Monthly Archives: October 2017

Royal Navy Trade Patches (Part 1)- Introduction

As well as their badge of rank, Royal Naval ratings also wear a badge indicating their trade qualifications. These badges have changed many times over the years, reflecting the different trades that have come and gone in the navy as technology and roles have changed. There are a bewildering range of these badges for the collector, both those which are still in service and those that are now obsolete. Detailed information on these badges is very sparse and it can be hard to get a positive ID on what a badge represents and what exactly it’s original wearer would have been expected to do. Over the coming weeks I am aiming to post weekly a different trade badge and explain what it represents and provide some background. There are variations with stars and crowns representing differing levels of qualification and where I have examples of different levels of the same trade badge I will post these together.

Tonight though we are going to start with some background and then look in detail at the badges themselves later.  Trade badges are either embroidered in gold on black for wear with the No1 dress uniform or they are printed or embroidered in blue on white for wear on working uniforms. The current system of trade badges dates back to 1975 and the level of proficiency in a trade is usually closely allied with a sailor’s rating. The lowest trade badge is that word by an AB2 (previously known as an Ordinary Seaman). This is the trade badge without any stars or crown and indicates that wearer has passed out of basic training and chosen his or her branch and is currently undergoing specialist training:imageOnce this training has been completed the sailor is an AB1 and to indicate they are qualified, the badge is worn with a star above the branch device:imageThis then indicates the wearer has a basic level of training and is now suitable to be deployed aboard ship. The next level is that attained by Leading Hands and is indicated by a star above and below the device:imageThis indicates a higher level of trade proficiency and the wearer can be expected to be able to carry out more complex tasks and lead others. The next rung on the ladder is a Petty Officer and this trade badge is the basic device surmounted by a crown:imageAll the above devices are worn on the sleeve. Once a rating reaches the position of Chief Petty Officer the badges move to the collars on the No 1 uniform, and above the pocket on the chest for the working uniform:imageMany of these trade badges are easily available for insanely cheap prices- I recently picked up a large number for 25p each. They make a fascinating little collection and are an ideal starting point for anyone getting into naval insignia. Next Tuesday we will start taking a detailed look at some specific badges.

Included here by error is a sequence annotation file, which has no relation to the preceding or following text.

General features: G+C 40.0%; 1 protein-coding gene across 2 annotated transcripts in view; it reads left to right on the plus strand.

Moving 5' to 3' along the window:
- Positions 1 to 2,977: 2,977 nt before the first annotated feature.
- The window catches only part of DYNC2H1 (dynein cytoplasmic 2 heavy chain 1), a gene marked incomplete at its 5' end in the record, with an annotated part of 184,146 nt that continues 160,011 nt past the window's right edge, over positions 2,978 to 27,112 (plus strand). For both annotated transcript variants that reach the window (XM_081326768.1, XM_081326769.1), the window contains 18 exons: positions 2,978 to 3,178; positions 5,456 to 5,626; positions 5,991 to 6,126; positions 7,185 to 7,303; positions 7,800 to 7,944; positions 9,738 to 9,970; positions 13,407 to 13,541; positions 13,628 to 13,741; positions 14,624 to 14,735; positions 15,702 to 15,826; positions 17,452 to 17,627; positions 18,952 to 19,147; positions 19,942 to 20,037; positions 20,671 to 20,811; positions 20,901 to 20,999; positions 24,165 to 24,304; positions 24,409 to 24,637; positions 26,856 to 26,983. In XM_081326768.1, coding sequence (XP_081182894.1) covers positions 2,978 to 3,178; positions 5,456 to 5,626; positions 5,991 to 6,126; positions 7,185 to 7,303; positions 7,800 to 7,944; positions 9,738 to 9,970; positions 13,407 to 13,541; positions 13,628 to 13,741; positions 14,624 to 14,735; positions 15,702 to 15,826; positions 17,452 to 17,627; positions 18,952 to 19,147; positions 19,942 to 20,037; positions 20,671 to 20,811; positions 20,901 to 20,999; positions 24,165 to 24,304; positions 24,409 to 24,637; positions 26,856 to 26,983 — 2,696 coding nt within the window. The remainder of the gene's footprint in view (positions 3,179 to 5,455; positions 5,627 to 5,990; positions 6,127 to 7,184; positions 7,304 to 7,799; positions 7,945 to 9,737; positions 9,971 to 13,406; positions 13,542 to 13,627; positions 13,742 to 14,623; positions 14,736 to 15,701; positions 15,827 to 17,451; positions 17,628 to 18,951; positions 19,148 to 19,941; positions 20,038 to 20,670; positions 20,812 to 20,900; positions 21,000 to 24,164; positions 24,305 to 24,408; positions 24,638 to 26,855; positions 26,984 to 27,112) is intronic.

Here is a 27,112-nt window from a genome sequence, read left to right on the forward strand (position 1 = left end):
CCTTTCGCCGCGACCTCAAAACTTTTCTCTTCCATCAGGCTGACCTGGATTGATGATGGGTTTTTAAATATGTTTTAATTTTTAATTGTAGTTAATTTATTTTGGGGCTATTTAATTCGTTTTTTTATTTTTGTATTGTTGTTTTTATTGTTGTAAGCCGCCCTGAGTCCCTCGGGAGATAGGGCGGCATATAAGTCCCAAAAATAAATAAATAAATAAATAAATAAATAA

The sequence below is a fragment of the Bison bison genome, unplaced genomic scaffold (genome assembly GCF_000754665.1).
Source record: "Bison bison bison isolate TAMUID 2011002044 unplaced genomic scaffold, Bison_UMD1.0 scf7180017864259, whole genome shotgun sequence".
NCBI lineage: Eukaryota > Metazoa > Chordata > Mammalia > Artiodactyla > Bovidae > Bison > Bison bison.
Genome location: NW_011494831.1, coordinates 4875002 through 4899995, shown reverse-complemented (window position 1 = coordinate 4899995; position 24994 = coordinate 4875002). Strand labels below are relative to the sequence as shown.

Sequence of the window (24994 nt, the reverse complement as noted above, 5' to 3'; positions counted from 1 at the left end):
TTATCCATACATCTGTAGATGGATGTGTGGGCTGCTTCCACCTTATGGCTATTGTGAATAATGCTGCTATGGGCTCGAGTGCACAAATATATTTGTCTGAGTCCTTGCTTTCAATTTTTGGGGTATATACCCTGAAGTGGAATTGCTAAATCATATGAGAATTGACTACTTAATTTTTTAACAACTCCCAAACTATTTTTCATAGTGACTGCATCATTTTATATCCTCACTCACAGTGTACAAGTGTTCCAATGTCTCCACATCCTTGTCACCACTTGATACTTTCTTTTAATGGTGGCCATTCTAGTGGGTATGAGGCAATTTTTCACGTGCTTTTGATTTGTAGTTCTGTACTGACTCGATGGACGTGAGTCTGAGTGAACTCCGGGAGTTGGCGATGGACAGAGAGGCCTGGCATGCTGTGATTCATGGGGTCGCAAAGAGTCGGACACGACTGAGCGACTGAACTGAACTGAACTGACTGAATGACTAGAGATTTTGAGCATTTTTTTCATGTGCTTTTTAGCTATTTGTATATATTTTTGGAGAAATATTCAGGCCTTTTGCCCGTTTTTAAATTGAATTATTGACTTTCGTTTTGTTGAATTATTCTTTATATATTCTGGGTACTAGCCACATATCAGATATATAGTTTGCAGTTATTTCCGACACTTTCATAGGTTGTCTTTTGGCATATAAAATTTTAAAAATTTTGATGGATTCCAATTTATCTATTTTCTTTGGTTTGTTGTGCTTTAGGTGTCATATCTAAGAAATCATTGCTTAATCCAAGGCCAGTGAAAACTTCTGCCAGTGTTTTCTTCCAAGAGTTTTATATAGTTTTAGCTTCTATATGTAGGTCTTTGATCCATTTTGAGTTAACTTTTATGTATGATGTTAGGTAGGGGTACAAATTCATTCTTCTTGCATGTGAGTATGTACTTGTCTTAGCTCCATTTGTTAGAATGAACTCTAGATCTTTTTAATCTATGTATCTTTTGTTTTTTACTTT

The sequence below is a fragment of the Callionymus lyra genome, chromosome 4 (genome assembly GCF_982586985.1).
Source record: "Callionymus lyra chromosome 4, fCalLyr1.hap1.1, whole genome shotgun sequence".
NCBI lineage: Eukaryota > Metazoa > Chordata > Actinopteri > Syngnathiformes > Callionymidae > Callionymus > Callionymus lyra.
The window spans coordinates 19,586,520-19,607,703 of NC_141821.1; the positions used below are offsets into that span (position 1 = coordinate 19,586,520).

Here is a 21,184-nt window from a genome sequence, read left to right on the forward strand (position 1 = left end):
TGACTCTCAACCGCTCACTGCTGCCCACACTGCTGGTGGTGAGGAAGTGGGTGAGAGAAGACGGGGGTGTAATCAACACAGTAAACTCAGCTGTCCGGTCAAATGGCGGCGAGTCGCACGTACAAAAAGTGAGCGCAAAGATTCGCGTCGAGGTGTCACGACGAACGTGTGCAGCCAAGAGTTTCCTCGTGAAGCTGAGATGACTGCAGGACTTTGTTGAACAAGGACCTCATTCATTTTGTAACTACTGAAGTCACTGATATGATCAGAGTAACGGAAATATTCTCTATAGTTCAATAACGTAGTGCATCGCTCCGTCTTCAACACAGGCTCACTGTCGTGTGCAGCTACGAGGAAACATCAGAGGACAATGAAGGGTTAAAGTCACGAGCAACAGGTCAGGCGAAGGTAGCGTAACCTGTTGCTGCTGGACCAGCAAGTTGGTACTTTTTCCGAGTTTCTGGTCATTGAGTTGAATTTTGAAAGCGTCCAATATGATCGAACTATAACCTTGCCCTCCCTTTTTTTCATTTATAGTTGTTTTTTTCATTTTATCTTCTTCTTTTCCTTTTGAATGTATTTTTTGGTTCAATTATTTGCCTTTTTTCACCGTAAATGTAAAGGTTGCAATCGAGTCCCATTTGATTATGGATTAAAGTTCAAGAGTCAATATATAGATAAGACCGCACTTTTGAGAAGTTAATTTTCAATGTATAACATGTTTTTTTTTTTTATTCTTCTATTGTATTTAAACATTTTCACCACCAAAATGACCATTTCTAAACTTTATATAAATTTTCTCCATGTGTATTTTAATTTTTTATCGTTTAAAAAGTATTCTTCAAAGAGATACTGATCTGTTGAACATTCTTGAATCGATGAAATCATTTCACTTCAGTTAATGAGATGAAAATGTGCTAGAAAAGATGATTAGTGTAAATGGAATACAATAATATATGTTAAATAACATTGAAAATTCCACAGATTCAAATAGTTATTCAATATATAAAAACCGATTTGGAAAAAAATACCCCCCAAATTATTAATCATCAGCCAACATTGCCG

Help the Soldiers! Ticket

Throughout the Great War fundraising went on across the country to raise money for charitable causes, including the armed forces. These events were often arranged by local stately homes under the patronage of a local member of the gentry. A small fee was charged for entry and a variety of entertainments, food and stalls were provided to entertain the public and raise money. Tonight we have a ticket from one of those fundraising events in September 1915: SKM_C284e17102416010 - CopyStanden Hall is just south of Clitheroe in Lancashire and was in the Great War, and indeed still is, the seat of the Aspinall family. Standen Hall is a large ‘H’ shaped Palladian style country house, updated in 1757: Standen Hall Clitheroe 1Many of the ‘great and good opened their houses up as a location for charitable fundraisers, as in the case of Colonel and Mrs Cornwallis of Ruthin Castel, as reported in the Daily Mail in September 1915:

Colonel and Mrs Cornwallis are lending the grounds of Ruthin Castle today for a fete which they have organised for the French, Italian and Polish relief funds.

Fetes and fundraisers often had an historic theme, emphasising patriotism and ‘Britishness’ in a time of war. An Elizabethan theme was chosen for a Red Cross Fete held in 1916:

The scene in the hall and gardens of the Middle Temple on July 13 and 14, when a fete is to be held for the Red Cross and Order of St John, will carry one back to the days of Queen Elizabeth, as the decorations and dresses of the waitresses at tea and the programme sellers will be carried out in the designs of that period.

Scenes from “Twelfth night” and also from “Much Ado about Nothing” in which Sir George Alexander and Miss Ellen Terry will appear are to be given. Lady Diana Manners, Miss Elizabeth Asquith and Miss Lloyd George will be amongst the many programme sellers; and Mrs Patrick Campbell will preside over the flower stall. The Temple Choir will sing old English glees and songs.

The Lord Chief Justice is the president of the fete and Sir Samuel Evans the Vice President of the fete.

Both of these newspaper articles show the importance placed on having a man of influence, or his wife, involved with fundraising. The press made a point of naming these influential people and it was seen as a good way of promoting events- the important personage adding legitimacy to the event. Equally for those being invited to take on this function it was an important part of how they and their peers saw their place in society. Aristocratic women of the era did not have traditional employment and thus had the spare time to organise worthy events and help run them, gaining social standing and prestige amongst their peers for their good works.